Chapter

The Identity of International Law

Rosalyn Higgins Dbe Qc

in Themes and Theories

Published in print August 2009 | ISBN: 9780198262350
Published online March 2012 | e-ISBN: 9780191682322 | DOI: http://dx.doi.org/10.1093/acprof:oso/9780198262350.003.0006
The Identity of International Law

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To speculate upon the identity of international law is to ask a different, albeit related, set of questions. It is now fairly widely accepted that United Nations resolutions, under certain conditions, can be treated as sources of international law. We may note that the International Court of Justice itself has on many occasions examined non-binding resolutions as a source of legal obligation. How one differentiates international law from related disciplines depends in large part upon one’s views of law as rules or process, as neutral or value-free, as responsive to or distinct from external factors, as authority or power interlocked with authority. The answers to each of these depends upon alternative perceptions of the theory of international law, and that, in turn, will be coloured by one’s responses to the difficult questions of the basis of legal obligation, the place of sanctions, and the process of acceptable change in a system that requires predictability to go hand in hand with justice.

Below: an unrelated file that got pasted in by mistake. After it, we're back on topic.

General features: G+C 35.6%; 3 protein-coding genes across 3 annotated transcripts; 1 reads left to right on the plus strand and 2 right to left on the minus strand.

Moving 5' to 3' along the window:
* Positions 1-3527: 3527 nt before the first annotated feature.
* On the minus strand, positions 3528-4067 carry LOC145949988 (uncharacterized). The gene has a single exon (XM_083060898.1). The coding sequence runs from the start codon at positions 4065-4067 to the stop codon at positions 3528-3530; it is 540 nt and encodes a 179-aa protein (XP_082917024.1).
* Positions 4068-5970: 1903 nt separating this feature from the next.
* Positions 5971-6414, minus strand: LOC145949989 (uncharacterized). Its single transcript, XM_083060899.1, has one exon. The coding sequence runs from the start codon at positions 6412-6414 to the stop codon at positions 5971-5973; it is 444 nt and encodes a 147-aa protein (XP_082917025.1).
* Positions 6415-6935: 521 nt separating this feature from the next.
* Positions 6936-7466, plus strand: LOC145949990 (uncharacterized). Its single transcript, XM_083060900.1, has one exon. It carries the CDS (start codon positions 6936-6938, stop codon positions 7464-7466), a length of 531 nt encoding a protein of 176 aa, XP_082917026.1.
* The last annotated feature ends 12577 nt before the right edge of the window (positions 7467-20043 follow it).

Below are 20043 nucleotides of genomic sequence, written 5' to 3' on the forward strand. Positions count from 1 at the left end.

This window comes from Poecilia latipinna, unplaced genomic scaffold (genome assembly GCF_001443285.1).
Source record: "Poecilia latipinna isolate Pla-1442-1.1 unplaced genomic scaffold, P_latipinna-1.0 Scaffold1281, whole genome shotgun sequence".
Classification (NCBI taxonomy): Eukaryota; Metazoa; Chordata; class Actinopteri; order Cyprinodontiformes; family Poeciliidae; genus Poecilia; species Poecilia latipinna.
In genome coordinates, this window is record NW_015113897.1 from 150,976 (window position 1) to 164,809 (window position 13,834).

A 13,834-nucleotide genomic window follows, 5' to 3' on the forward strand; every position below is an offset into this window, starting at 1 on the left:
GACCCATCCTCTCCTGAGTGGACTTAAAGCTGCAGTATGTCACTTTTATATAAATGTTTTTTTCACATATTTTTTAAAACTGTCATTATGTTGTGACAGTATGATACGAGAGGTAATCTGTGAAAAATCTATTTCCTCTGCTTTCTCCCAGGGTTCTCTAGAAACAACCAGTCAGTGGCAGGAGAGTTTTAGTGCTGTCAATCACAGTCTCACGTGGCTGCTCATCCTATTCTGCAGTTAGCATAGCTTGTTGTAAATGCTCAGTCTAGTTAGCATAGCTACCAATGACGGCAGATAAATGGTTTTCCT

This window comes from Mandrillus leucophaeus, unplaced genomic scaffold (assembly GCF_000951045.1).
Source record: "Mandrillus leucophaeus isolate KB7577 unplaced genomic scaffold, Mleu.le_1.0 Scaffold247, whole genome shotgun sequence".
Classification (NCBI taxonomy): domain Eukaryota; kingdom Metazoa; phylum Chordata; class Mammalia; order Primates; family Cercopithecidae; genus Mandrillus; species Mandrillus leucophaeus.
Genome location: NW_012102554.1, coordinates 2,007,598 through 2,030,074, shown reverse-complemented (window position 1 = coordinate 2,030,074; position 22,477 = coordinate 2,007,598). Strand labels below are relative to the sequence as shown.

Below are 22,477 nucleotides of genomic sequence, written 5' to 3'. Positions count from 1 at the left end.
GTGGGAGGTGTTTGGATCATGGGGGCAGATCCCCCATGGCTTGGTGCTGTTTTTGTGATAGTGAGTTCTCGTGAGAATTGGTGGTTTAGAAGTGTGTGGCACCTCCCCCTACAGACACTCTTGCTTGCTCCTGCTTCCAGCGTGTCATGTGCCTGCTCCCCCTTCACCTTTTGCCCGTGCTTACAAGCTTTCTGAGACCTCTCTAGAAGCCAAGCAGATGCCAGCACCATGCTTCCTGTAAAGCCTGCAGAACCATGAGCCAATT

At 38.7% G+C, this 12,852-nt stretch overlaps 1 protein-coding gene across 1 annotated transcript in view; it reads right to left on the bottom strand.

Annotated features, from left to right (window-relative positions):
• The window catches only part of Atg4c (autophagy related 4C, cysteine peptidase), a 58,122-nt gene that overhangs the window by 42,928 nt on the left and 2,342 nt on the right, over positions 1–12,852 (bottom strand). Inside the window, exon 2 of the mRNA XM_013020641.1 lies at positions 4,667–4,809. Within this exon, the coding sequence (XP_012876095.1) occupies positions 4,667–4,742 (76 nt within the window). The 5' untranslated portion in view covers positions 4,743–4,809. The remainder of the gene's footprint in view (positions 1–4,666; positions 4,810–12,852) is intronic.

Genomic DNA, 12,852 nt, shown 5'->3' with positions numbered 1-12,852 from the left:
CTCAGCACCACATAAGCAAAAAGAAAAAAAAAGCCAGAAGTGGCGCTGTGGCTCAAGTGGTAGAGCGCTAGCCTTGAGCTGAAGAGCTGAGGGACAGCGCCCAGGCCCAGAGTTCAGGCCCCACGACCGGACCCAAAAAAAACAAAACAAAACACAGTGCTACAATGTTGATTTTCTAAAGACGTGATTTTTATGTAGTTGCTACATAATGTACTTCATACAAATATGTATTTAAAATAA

Keywords: United Nations; international law; identity; resolutions; International Court of Justice; legal obligation; sanctions; justice; authority

Chapter.  8823 words. 

Subjects: Public International Law

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